Product Safety Begins With the Workforce
What key factors does the U.S. dairy industry depend on to deliver safe dairy products? There could be many answers, but the predominant factor is an educated, motivated and well-trained workforce. This factor can overcome aging equipment and facilities. Yet, do we really know the work force in our dairy plants well enough to provide them with the resources and motivation to consistently deliver safe milk, cheese, ice cream, cultured and powdered dairy products? Who works in dairy plants today?
If you ask a dairy plant manager, production or quality assurance supervisor, human resource director or their corporate counterparts, the answer is usually Maria, Tom, Jose or Diane. Many supervisory staff do not understand the broader group dynamics that can drive product safety and quality as well as increase production.
Four main groups make up our workforce. An analysis of these groups can allow plant management to focus the resources and tools needed to improve product safety.
1. Builders, also called the Greatest Generation, are retiring and when they leave, their technical on-the-job skills will retire with them.
2. Baby Boomers(born between 1945-1962) are present in reduced numbers in the dairy industry, partly because of the consolidations that occurred during the late 1990s-2001. This is the first “Me” generation. Boomers will not admit to growing old, they expect work to be an adventure and they tend to be optimistic and loyal in personal relationships and with their employers. Challenges working with this group include conflict avoidance (“I’m okay, you’re okay”), a tendency to be more driven by peer pressure and a focus on process over results. Boomers can be judgmental and sensitive to feedback. Their favorite saying is “no problem.”
3. Generation X (1963-1980) are the first children of the Boomers and were the original latch-key kids. They are less optimistic than the Boomers, but are more accepting of diversity in gender, economic class, religion and race. They are often children of divorced parents. Their lives are characterized by change, which may explain their need for instant gratification. Unlike their parents, who challenged leaders with an intent to replace them, Generation Xers tend to ignore leaders.
Yet a 2011 publication, “The Generation X Report,” finds that the generation is educated, active, balanced, happy and family-oriented. The study dispels the slacker, disenfranchised stereotype often associated with Gen X. This generation is skeptical of authority and tends to not respect hierarchy, status or title. Generation Xers seek work-life balance and prefer an informal, fun workplace. Characteristics of the Gen X workplace would include emphasis on self-reliance, projects assigned to individuals or small teams, minimal supervision and measurable goals or benchmarks. This generation is not interested in spending hours in meetings; instead the Xer demands an informal work atmosphere, self-reliance and high productivity. He or she prefers to complete tasks as quickly as possible to free up more personal time. Their favorite saying is “no fear.”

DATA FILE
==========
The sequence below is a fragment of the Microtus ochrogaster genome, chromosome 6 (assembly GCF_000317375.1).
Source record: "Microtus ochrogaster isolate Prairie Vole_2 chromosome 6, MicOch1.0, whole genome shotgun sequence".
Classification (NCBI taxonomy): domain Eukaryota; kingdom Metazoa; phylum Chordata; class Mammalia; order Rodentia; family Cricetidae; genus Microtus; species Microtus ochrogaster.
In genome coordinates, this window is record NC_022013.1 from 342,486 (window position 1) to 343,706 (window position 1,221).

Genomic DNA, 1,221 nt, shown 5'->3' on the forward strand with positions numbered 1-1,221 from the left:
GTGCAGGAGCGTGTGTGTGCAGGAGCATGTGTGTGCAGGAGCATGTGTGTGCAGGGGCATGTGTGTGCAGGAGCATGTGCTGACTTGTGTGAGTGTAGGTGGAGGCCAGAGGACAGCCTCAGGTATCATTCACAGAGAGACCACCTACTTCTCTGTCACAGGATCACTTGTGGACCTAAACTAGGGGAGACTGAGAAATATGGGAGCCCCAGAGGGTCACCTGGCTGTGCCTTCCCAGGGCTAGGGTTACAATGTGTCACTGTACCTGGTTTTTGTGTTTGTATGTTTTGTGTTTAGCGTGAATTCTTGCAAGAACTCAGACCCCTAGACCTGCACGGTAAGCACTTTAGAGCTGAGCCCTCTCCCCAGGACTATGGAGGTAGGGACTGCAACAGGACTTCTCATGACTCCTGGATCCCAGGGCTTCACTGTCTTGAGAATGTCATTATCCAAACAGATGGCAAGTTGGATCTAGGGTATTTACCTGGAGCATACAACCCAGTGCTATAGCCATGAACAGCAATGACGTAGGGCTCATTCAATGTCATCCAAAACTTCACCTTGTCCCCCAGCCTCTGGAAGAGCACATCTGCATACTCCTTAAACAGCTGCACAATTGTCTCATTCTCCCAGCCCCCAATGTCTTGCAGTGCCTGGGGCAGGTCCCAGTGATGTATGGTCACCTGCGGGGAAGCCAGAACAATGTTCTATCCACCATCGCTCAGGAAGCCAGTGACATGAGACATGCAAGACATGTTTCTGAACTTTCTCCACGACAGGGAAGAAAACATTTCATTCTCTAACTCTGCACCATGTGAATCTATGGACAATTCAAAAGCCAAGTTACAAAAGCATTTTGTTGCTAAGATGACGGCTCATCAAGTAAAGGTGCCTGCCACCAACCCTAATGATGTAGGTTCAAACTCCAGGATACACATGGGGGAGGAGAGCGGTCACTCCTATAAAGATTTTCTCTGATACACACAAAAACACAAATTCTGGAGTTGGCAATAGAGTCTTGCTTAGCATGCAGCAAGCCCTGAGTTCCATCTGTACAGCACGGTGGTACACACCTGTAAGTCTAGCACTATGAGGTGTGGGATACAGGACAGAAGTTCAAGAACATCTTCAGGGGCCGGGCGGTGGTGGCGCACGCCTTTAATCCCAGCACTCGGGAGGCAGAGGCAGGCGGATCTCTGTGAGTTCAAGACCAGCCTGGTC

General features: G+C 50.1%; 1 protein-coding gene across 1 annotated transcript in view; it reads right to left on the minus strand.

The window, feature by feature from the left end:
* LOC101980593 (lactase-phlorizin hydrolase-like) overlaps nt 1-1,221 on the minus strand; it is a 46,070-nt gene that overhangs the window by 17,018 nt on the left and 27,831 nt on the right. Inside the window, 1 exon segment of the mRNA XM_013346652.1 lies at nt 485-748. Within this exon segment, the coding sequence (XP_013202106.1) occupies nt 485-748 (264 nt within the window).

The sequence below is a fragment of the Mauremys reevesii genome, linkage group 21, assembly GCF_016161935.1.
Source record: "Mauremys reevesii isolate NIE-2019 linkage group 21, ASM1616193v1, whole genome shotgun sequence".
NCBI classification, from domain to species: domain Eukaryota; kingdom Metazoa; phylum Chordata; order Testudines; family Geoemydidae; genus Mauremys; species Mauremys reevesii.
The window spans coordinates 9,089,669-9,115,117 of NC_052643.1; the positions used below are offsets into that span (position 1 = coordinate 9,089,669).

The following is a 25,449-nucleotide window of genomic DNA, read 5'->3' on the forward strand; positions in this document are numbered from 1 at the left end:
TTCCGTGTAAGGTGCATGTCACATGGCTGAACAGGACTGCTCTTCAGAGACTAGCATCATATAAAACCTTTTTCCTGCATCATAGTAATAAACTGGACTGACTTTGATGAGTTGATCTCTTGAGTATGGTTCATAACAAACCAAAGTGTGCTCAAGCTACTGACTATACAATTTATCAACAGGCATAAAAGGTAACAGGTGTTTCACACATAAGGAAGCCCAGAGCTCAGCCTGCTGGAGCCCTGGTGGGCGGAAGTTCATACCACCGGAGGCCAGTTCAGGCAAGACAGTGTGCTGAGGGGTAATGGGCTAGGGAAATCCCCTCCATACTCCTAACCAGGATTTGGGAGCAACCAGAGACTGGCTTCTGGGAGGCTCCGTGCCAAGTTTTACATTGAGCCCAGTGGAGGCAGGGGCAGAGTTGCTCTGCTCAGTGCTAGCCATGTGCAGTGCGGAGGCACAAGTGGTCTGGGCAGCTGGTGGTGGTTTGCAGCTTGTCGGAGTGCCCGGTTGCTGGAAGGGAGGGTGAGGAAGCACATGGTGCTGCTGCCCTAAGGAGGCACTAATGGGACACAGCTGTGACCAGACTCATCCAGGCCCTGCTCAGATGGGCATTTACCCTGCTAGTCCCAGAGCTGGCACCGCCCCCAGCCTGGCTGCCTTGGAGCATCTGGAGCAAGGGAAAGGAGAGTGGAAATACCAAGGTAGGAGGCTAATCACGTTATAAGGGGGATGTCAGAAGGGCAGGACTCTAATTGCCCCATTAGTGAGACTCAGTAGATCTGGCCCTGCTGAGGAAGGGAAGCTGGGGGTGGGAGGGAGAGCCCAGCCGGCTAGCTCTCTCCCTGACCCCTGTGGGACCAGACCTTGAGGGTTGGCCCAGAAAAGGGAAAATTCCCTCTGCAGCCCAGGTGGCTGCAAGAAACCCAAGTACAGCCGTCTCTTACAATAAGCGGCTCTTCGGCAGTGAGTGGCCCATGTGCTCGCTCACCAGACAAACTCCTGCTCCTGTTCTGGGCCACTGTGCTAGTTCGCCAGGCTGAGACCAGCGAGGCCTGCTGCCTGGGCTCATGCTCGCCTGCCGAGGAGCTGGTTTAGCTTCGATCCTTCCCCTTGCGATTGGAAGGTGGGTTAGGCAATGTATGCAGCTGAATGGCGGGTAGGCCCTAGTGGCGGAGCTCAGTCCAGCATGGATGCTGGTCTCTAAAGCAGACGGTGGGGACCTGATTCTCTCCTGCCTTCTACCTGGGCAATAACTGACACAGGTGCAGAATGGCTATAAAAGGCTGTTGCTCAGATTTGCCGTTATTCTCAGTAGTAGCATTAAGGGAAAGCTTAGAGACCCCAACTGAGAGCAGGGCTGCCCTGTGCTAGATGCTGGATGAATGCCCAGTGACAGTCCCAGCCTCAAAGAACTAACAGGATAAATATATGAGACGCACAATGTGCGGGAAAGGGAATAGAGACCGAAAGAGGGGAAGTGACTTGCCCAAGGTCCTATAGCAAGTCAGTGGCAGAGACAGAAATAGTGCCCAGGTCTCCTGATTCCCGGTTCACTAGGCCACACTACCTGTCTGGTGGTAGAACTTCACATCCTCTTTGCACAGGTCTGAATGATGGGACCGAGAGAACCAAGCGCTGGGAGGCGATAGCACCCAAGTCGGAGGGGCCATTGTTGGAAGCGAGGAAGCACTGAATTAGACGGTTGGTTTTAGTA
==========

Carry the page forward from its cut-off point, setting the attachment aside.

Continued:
4. Generation Y (1981-2001) was the first generation where the number of single-parent families and two-parent families were almost equal. They are also the first generation where the price of a college education has become a significant problem and where their career-earning potential may be less than prior generations. While this group may be present in lower numbers in the dairy plant workforce, it is important to understand they tend to be cynical and distrustful of leaders/supervisors who do not respect them.
They are more likely to switch jobs, and tend to be team players (“No Child Left Behind” educational philosophy). They do demonstrate some individualistic tendencies that result in less uniformity in group characteristics because of geography, ethnicity, social and economic conditions. They clearly are more tech-savvy than prior generations and more comfortable with advanced processing technology, such as programmable PLCs and computers. Generation Y has a strong desire to be viewed as individuals; 40% have tattoos. Supervisors are most effective if they use the “coaching” approach. Their favorite sayings are “whatever” and “I want it right now.”
Communicating with a multigenerational workforce
At work, generational differences can affect everything, including recruiting, building teams, dealing with change, motivating, supervising and increasing productivity. Research indicates that people communicate based on their generational backgrounds. Each generation has distinct attitudes, behaviors, expectations, habits and motivational buttons. Learning how to communicate with the different generations can eliminate many major workplace disruptions that cause food safety and quality problems as well as decreases in production.
In summary, a key to training and managing these four groups to attain consistent product safety, quality and production targets is to involve them in the plant information flow and provide feedback and opportunities for their input into operational decisions, particularly if it affects their job responsibility. Avoid training boredom (meaning, you tend to use the same materials and trainers year after year).
A positive work environment with managers and supervisors who coach and provide overall direction will motive all four generations to perform at a higher level.